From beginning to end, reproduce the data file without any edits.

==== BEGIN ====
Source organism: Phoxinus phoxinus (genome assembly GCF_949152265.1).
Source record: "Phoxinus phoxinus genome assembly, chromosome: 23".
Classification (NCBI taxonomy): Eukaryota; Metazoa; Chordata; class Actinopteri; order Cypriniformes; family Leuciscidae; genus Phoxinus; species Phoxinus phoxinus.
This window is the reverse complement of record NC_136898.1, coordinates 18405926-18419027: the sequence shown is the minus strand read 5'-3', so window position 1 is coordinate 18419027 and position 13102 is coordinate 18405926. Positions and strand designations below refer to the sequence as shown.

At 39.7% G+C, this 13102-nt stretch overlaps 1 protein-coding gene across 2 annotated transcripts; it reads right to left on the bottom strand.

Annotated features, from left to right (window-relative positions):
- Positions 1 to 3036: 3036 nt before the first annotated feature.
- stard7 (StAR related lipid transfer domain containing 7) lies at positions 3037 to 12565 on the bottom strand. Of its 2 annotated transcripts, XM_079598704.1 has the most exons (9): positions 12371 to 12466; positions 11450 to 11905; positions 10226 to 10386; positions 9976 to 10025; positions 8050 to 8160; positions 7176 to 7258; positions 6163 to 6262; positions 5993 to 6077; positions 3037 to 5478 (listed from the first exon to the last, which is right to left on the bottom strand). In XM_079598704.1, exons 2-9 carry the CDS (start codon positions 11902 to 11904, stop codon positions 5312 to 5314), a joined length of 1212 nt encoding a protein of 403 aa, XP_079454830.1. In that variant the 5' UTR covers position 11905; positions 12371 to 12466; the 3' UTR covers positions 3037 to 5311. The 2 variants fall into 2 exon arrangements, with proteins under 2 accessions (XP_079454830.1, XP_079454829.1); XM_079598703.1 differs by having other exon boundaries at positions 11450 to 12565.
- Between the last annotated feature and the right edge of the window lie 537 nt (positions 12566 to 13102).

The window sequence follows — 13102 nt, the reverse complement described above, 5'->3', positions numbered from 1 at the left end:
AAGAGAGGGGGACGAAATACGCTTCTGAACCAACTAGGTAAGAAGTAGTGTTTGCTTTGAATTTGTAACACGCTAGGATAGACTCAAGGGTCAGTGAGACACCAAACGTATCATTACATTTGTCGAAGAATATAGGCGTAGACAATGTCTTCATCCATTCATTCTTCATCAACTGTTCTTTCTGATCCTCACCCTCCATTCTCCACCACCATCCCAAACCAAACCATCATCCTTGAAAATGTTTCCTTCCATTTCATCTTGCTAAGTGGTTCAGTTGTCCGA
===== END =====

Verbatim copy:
Source organism: Phoxinus phoxinus (genome assembly GCF_949152265.1).
Source record: "Phoxinus phoxinus genome assembly, chromosome: 23".
Classification (NCBI taxonomy): Eukaryota; Metazoa; Chordata; class Actinopteri; order Cypriniformes; family Leuciscidae; genus Phoxinus; species Phoxinus phoxinus.
This window is the reverse complement of record NC_136898.1, coordinates 18405926-18419027: the sequence shown is the minus strand read 5'-3', so window position 1 is coordinate 18419027 and position 13102 is coordinate 18405926. Positions and strand designations below refer to the sequence as shown.

At 39.7% G+C, this 13102-nt stretch overlaps 1 protein-coding gene across 2 annotated transcripts; it reads right to left on the bottom strand.

Annotated features, from left to right (window-relative positions):
- Positions 1 to 3036: 3036 nt before the first annotated feature.
- stard7 (StAR related lipid transfer domain containing 7) lies at positions 3037 to 12565 on the bottom strand. Of its 2 annotated transcripts, XM_079598704.1 has the most exons (9): positions 12371 to 12466; positions 11450 to 11905; positions 10226 to 10386; positions 9976 to 10025; positions 8050 to 8160; positions 7176 to 7258; positions 6163 to 6262; positions 5993 to 6077; positions 3037 to 5478 (listed from the first exon to the last, which is right to left on the bottom strand). In XM_079598704.1, exons 2-9 carry the CDS (start codon positions 11902 to 11904, stop codon positions 5312 to 5314), a joined length of 1212 nt encoding a protein of 403 aa, XP_079454830.1. In that variant the 5' UTR covers position 11905; positions 12371 to 12466; the 3' UTR covers positions 3037 to 5311. The 2 variants fall into 2 exon arrangements, with proteins under 2 accessions (XP_079454830.1, XP_079454829.1); XM_079598703.1 differs by having other exon boundaries at positions 11450 to 12565.
- Between the last annotated feature and the right edge of the window lie 537 nt (positions 12566 to 13102).

The window sequence follows — 13102 nt, the reverse complement described above, 5'->3', positions numbered from 1 at the left end:
AAGAGAGGGGGACGAAATACGCTTCTGAACCAACTAGGTAAGAAGTAGTGTTTGCTTTGAATTTGTAACACGCTAGGATAGACTCAAGGGTCAGTGAGACACCAAACGTATCATTACATTTGTCGAAGAATATAGGCGTAGACAATGTCTTCATCCATTCATTCTTCATCAACTGTTCTTTCTGATCCTCACCCTCCATTCTCCACCACCATCCCAAACCAAACCATCATCCTTGAAAATGTTTCCTTCCATTTCATCTTGCTAAGTGGTTCAGTTGTCCGA